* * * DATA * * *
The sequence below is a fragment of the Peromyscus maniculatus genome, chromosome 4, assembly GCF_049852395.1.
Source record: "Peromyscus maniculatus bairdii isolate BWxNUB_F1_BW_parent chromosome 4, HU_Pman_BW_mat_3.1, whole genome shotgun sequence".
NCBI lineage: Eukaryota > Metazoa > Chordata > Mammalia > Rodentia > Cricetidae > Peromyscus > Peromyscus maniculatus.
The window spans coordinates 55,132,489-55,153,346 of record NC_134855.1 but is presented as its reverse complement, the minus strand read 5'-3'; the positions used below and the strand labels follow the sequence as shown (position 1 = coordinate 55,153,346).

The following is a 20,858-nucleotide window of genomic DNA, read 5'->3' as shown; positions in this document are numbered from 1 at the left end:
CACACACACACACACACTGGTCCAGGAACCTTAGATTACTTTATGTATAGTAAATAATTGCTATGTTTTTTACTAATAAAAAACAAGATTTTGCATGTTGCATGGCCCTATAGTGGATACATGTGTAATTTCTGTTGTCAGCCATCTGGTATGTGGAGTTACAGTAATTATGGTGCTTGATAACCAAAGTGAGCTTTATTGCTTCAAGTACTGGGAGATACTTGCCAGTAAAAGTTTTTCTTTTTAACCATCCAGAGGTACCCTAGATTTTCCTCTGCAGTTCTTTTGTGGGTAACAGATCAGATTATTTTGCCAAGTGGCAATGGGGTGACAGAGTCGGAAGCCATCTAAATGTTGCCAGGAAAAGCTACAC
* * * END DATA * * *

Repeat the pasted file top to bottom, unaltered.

The sequence below is a fragment of the Peromyscus maniculatus genome, chromosome 4, assembly GCF_049852395.1.
Source record: "Peromyscus maniculatus bairdii isolate BWxNUB_F1_BW_parent chromosome 4, HU_Pman_BW_mat_3.1, whole genome shotgun sequence".
NCBI lineage: Eukaryota > Metazoa > Chordata > Mammalia > Rodentia > Cricetidae > Peromyscus > Peromyscus maniculatus.
The window spans coordinates 55,132,489-55,153,346 of record NC_134855.1 but is presented as its reverse complement, the minus strand read 5'-3'; the positions used below and the strand labels follow the sequence as shown (position 1 = coordinate 55,153,346).

The following is a 20,858-nucleotide window of genomic DNA, read 5'->3' as shown; positions in this document are numbered from 1 at the left end:
CACACACACACACACACTGGTCCAGGAACCTTAGATTACTTTATGTATAGTAAATAATTGCTATGTTTTTTACTAATAAAAAACAAGATTTTGCATGTTGCATGGCCCTATAGTGGATACATGTGTAATTTCTGTTGTCAGCCATCTGGTATGTGGAGTTACAGTAATTATGGTGCTTGATAACCAAAGTGAGCTTTATTGCTTCAAGTACTGGGAGATACTTGCCAGTAAAAGTTTTTCTTTTTAACCATCCAGAGGTACCCTAGATTTTCCTCTGCAGTTCTTTTGTGGGTAACAGATCAGATTATTTTGCCAAGTGGCAATGGGGTGACAGAGTCGGAAGCCATCTAAATGTTGCCAGGAAAAGCTACAC